FDA posts dashboard to track adverse events related to COVID-19 products

March 17, 2021

In response to the COVID-19 pandemic, the U.S. Food and Drug Administration (FDA) announced it has launched the FDA Adverse Event Reporting System (FAERS) Public Dashboard for COVID-19 emergency use authorization (EUA) products. The intention of this tool is to expand access of FAERS data to the general public to search for information related to human adverse events reported to the FDA by the pharmaceutical industry, healthcare providers and consumers.

The FAERS dashboard provides weekly updates of adverse event reports submitted to FAERS for drugs and therapeutic biological products used under EUA in COVID-19. After launching the dashboard, click on the COVID-19 EUA link on the home page to open the COVID-19 EUA FAERS Public Dashboard.

While the FAERS dashboard offers stakeholders many more ways of searching for and organizing data on adverse events reported to the FDA for many drug and biologic products, there remain limitations to the data. For example, while FAERS contains reports on a particular drug or biologic, this does not mean that the drug or biologic caused the adverse event. Importantly, the FAERS data by themselves are not an indicator of the safety profile of the drug or biologic. Some additional limitations to note include:

a.    Duplicate and incomplete reports are in the system: There are many instances of duplicative reports and some reports do not contain all the necessary information.

b.     Existence of a report does not establish causation: For any given report, there is no certainty that a suspected drug caused the event.  While consumers and healthcare professionals are encouraged to report adverse events, the event may have been related to the underlying disease being treated, or caused by some other drug being taken concurrently, or occurred for other reasons. The information in these reports reflects only the reporter's observations and opinions.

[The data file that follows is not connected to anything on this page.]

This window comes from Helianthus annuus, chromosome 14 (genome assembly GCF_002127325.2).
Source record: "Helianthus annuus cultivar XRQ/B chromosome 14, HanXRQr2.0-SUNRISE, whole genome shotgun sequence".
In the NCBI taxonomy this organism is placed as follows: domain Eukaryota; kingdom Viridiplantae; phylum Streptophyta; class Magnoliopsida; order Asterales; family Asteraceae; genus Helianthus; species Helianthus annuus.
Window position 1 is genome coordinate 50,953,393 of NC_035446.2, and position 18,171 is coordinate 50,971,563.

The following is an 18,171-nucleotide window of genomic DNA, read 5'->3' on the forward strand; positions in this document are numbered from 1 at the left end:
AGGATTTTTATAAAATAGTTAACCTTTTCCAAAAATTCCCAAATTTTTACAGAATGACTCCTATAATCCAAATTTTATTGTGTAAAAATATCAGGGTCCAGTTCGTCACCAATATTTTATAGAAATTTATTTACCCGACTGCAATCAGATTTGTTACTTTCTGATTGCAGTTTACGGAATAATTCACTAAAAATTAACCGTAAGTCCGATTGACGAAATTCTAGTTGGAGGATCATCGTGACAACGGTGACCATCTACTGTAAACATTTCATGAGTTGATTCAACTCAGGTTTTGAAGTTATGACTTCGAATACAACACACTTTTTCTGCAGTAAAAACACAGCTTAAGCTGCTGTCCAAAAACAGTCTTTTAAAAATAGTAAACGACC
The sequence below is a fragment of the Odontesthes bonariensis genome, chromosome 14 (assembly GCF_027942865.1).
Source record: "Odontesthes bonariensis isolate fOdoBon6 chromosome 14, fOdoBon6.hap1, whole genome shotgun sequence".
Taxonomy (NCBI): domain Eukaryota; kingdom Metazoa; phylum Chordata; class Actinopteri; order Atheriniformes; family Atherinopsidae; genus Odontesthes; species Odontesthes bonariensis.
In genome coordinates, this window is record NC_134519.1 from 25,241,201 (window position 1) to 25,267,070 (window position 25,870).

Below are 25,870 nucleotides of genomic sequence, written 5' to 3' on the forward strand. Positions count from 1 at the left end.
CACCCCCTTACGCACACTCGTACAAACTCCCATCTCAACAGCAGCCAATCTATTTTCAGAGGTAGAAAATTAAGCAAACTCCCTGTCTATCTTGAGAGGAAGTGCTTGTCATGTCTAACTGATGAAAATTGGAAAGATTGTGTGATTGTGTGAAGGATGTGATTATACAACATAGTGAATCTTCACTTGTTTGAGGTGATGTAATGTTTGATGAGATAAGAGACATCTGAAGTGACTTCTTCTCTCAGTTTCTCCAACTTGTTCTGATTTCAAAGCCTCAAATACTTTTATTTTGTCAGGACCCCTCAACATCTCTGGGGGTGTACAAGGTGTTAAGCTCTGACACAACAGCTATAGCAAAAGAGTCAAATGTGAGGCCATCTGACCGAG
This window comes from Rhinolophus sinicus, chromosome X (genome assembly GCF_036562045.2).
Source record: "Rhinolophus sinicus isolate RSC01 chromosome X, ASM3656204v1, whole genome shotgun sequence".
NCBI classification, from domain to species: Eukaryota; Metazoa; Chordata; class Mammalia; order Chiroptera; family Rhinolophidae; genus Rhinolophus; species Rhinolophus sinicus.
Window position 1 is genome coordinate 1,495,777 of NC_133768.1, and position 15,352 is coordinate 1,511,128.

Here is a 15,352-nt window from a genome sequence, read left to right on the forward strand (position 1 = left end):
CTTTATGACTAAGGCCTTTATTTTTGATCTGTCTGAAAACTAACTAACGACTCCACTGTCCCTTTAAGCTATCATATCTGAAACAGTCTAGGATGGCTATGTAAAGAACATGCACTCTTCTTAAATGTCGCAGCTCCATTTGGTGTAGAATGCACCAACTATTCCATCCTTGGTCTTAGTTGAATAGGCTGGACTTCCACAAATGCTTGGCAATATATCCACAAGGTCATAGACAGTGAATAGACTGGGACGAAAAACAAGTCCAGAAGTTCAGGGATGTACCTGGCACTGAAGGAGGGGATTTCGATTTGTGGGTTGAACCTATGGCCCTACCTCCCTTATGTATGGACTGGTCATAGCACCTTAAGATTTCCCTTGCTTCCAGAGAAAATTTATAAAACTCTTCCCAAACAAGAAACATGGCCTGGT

c.     Information in reports has not been verified: Submission of a report does not mean that the information included in it has been medically confirmed nor it is an admission from the reporter that the drug caused or contributed the event.

d.     Rates of occurrence cannot be established with reports: The information in these reports cannot be used to estimate the incidence (occurrence rates) of the events reported.

e.     Patients should talk to their doctor before stopping or changing how they take their medications. 

Improving data access and transparency are core concepts that drove the development of this FAERS Dashboard. The FDA anticipates that this increased transparency will help to spur the submission of more detailed and complete reports from consumers, health care providers and other members of the public. Complete and detailed reports are immensely helpful to the agency when identifying safety signals and choosing particular products for further scrutiny.

FDA has the release.

More COVID-19 coverage HERE.